Yeah, I realized that shortly after posting this... But does this mean we're good?? If these are indeed calibrated equations with useful and known input and output values, we should be able to use them, right? Is there a problem with these equations that I'm not seeing?Actually, radio would be the most useful, since the Tully-Fischer relationship is really useful at distances where the redshift is enormous.Ok, we're going to do this! So if we assume that those equations on the Cornell site are calibrated correctly for their respective bands (which I think is a pretty safe assumption, considering the credibility of the source and that they purportedly took the equations directly from Tully and Fisher?) then we have corrected equations that need 2 more things to be usable: input and output units and conversions to more useful quantities (ie. absolute magnitude in the B band isn't that useful, but it would be nice if we could have an equation for visual absolute magnitude or luminosity). From what I have seen through speed-reading random google-search results, the WR units ("rotationa rate for the galaxy") is the same thing as the "rotational velocity" (please correct me if I am wrong) which is typically in units of Km/s and can be found by taking half the measure of the difference in velocity between the two peaks of an H I 21 cm line graph. For the output units, well, its just absolute magnitude corrected for a band so it doesn't have "units" so we're all good there. Next is the matter of making the output values useful. I've hardly ever seen any questions ask for absolute magnitude corrected for the B band, etc. so, unless the test writers are super nice, it probably won't be that helpful. A more useful unit would be something like absolute magnitude in the visual band (which is your typical, normal "absolute magnitude") or Luminosity. This part is harder... and I don't know if it is even possible considering what the bands represent and their discrepancies for different types of stars, etc. From what I have read (https://en.wikipedia.org/wiki/Bolometric_correction, https://www.astro.umd.edu/~ssm/ASTR620/mags.html) It is possible to correct a band magnitude to convert it into bolometric magnitude (and thus, back into visual magnitude) for specific types of stars, but this wouldn't work for galaxies (unless you did something like change the bolometric corrections using the percentages of different stars in a galaxy, etc.) Perhaps it is a lost cause, and what we really need is a TF equation for the visual band or something bolometric. It's weird that we haven't been able to find one of these, as, being the most useful, you would think it would be the first equation to be created...I have the same issue. The closest things I've found thus far is this: http://astrosun2.astro.cornell.edu/~mas ... ces/tf.htm, but it hasn't been super useful.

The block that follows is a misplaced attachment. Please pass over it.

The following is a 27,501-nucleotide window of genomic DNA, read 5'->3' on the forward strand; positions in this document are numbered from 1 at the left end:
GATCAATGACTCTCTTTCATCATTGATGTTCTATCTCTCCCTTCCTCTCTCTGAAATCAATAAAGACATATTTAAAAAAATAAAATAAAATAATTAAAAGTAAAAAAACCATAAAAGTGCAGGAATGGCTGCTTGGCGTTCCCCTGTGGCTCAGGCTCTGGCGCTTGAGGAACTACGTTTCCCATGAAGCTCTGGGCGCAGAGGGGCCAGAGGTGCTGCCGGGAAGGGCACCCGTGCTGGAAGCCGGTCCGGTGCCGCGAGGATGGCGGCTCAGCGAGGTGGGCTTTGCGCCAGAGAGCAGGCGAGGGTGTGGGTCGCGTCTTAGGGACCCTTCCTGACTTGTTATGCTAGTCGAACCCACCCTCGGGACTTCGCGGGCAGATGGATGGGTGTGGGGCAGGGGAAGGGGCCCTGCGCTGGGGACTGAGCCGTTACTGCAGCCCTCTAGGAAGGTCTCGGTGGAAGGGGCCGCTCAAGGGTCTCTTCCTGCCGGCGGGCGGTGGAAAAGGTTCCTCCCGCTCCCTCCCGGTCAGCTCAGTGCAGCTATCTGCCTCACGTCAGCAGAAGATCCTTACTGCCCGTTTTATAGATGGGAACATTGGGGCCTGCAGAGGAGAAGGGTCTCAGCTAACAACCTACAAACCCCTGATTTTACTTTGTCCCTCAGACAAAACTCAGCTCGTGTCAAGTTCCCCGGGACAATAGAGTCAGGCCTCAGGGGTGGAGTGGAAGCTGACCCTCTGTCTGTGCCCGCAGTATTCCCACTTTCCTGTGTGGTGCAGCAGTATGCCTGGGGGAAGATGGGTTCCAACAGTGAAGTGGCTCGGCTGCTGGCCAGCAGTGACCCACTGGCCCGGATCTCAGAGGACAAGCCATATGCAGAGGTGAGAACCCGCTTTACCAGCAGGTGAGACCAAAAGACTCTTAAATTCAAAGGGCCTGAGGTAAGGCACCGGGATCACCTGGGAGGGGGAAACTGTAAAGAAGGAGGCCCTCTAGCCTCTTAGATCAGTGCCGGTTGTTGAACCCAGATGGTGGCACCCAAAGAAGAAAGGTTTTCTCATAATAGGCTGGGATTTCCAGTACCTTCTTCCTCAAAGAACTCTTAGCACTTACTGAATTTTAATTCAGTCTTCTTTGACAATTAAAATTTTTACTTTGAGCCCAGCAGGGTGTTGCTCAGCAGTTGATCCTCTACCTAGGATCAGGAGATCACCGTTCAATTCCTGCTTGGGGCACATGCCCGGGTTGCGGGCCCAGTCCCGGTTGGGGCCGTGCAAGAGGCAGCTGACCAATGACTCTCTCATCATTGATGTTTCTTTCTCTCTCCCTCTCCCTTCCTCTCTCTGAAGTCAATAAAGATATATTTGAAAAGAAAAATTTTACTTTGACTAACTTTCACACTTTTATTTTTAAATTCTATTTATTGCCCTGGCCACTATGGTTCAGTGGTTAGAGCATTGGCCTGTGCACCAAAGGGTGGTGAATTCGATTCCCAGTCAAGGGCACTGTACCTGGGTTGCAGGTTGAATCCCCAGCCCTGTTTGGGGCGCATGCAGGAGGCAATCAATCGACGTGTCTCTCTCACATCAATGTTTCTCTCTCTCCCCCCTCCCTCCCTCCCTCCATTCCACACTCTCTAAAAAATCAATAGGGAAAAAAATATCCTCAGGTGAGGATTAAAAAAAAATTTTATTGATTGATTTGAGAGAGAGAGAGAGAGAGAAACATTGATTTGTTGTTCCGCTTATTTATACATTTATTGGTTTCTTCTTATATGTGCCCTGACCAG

I haven't had time to do it yet, but I was planning on looking into calibrating it using the milky way, to at least get a rough idea.